Bottled Heat

Day 017 – August 8, 2011

Today’s installment of Sin Polaris offers the exciting conclusion of the drama of the lack of hot water in our house.

Previously in this blog space, our intrepid hero learned that there was no hot water for the children’s bathroom only to learn later that the labels on the faucets had been switched.

Or so he thought.

We pick up our story with our protagonist….

Okay, I’m sorry. Let me drop out of third-person mode and continue on.

Yesterday, we discovered that there was no absolutely no hot water anywhere to be had in the house. My lovely wife and I inspected the hot water heater outside our home and observed that the pilot light was out. Being the handy person that she is, and being able to read the directions on the heater that were in Spanish, we attempted to re-light the pilot.

After three failed attempts, we gave up the ghost and resigned ourselves to a frosty shower the next morning.

On this Monday, my lovely wife called the folks responsible for maintaining our house and complained about our faulty water heater.

Just like last time, the maintenance worker arrived exactly on time and I dutifully took him over to our non-working device. He dialed a few dials and pressed a few knobs. He repeated the same steps we had taken the previous night and was also unable to re-ignite the pilot light.

Then he asked when was the last time I refilled the gas bottles.


The gentleman pointed a few feet over from the water heater and gestured to two large metal bottles that were up against a wall. Like these…

Natural gas cannisters

Quiet empty metallic sentinels

You know, I had been wondered for seventeen days what those canisters were for and now I had my answer.

I have now come across yet another difference between where I live now and where I used to live. Where I’m from – northern Virgina (and this may be the case for 99.9% of the United States, but I’m no expert on utilities…except when comes to buying Water Works in Monopoly, which you should always do…dang it, I’ve digressed again.) – natural gas is piped into houses via…uh, pipes. There is nothing to fill or refill as the gas is always there for you as long as you pay your bill.

Not here in this house. Here, the natural gas that is used to heat our water is brought to our house in 45-kilogram capacity canisters and history will show us that we will go through one of them, on an average, every three weeks.

Every 21 days or so, the call is made to the gas people to come bring us another balon of gas and it’s strictly a cash on delivery operation.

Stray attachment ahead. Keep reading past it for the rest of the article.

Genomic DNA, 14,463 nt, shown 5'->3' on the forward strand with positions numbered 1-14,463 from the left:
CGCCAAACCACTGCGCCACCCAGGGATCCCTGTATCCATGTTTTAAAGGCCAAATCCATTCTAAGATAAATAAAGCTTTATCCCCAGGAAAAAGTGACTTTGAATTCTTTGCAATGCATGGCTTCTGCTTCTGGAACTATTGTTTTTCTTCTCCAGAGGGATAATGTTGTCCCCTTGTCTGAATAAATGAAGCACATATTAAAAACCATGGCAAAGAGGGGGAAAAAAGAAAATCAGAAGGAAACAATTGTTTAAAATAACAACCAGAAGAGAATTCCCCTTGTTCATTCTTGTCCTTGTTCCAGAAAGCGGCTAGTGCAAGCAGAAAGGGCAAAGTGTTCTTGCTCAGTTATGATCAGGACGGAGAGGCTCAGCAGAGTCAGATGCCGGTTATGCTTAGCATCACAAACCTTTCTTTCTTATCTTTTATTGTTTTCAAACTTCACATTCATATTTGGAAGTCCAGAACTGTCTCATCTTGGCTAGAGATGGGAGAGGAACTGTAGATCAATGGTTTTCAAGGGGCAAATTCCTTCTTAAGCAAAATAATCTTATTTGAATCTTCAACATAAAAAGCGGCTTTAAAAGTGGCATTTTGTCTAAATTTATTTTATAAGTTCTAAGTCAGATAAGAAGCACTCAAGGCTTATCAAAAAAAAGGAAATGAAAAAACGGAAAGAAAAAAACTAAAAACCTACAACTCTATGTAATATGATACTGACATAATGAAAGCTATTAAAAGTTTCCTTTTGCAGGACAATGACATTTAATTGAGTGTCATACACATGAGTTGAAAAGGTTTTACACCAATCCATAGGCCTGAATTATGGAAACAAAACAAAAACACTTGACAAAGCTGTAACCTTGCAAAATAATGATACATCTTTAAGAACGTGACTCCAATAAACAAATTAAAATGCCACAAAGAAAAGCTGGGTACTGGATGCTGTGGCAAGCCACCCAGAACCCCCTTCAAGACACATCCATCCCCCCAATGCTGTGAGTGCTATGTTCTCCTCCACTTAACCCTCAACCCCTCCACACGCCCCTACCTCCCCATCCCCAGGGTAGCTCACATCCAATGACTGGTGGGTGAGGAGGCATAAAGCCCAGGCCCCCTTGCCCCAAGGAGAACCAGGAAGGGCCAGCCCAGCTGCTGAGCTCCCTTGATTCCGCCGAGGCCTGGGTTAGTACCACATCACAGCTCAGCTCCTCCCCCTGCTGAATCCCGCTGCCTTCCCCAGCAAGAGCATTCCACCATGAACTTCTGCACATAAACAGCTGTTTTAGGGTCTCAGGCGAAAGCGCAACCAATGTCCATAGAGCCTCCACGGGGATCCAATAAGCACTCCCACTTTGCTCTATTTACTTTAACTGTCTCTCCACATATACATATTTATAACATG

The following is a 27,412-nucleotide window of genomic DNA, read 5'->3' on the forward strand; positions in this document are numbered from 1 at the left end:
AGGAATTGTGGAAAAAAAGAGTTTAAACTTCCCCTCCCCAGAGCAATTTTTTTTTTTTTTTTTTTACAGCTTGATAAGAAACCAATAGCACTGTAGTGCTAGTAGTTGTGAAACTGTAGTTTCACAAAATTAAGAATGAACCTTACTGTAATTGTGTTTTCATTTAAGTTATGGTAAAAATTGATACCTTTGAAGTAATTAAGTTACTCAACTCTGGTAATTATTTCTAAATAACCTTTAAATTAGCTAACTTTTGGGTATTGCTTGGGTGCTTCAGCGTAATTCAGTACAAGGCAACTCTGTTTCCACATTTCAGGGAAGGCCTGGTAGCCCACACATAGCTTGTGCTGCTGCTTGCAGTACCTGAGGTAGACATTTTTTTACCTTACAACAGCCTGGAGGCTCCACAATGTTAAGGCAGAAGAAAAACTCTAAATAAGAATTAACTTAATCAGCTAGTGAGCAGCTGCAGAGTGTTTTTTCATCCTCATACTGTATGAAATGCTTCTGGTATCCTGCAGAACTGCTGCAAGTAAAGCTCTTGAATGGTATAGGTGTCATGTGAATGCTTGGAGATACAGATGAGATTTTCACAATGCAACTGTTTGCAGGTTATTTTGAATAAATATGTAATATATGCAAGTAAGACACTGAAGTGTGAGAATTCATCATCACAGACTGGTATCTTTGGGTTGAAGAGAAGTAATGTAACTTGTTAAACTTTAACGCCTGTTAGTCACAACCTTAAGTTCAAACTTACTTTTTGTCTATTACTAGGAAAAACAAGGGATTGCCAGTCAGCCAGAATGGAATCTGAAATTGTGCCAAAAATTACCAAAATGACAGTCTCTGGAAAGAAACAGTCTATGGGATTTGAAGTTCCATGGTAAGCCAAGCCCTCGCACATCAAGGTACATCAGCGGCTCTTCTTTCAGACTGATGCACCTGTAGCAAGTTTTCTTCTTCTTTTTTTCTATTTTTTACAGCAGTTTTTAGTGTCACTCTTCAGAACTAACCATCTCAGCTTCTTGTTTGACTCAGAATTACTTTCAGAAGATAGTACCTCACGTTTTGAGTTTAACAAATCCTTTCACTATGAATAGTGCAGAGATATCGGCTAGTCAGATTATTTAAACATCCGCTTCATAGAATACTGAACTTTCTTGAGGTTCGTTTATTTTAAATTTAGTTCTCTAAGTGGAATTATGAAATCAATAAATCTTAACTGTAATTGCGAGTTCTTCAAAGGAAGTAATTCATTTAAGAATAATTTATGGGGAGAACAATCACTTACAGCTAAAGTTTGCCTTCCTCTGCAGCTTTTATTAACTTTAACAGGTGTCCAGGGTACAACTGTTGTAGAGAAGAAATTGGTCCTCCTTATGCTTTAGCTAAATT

Problem solved…mystery de-mystified…it’s hot water all around…and, indeed, life’s a gas.


About sinpolaris

sinpolaris is the psuedonym of a guy who likes to write.

Posted on January 9, 2012, in Difference, Peru and tagged , , , . Bookmark the permalink. 5 Comments.

  1. Haha…well, now you know! Do you get a separate canister for you stove/oven or are they hooked up to those canisters as well? Piped gas is still a new concept here in Peru, although new buildings (as far as I am aware, just apartment high rises…not sure about stand alone homes) are coming equipped with piped gas. I don’t think you would be able to find that outside of Lima, though.

    Part of the problem is that there is (wasn’t) any underground piping infrastructure developed for these things. So everyone gets gas cans. The convenient thing is that it is available 24hours a day; you never know when you are going to run out!

    It’s all part of the charm, no? 🙂

  2. One of the things I still cannot get used to out here in Northern New England is how houses are overwhelmingly fueled by heating oil…which is essentially diesel gasoline. A truck comes by and pumps fuel through a pipe into a tank in our basement. I hate this.

    Also, our gas stove is fueled by an LPG tank outside just on the other side of the wall.

    This is also pretty common.

    At least we don’t need our own windmill for the electricity.

    • When our kids were younger, we used to read them a story for bedtime called “Harry the Dirty Dog”. One of the illustrations of that tale has a coal truck coming to deliver its payload of fuel to a house. I always thought that picture showed how old that story was (1956), but I guess from where you and I both sit, that personal delivery of energy still occurs.

  1. Pingback: August 31, 2012: La Republica « Periodically, Peru

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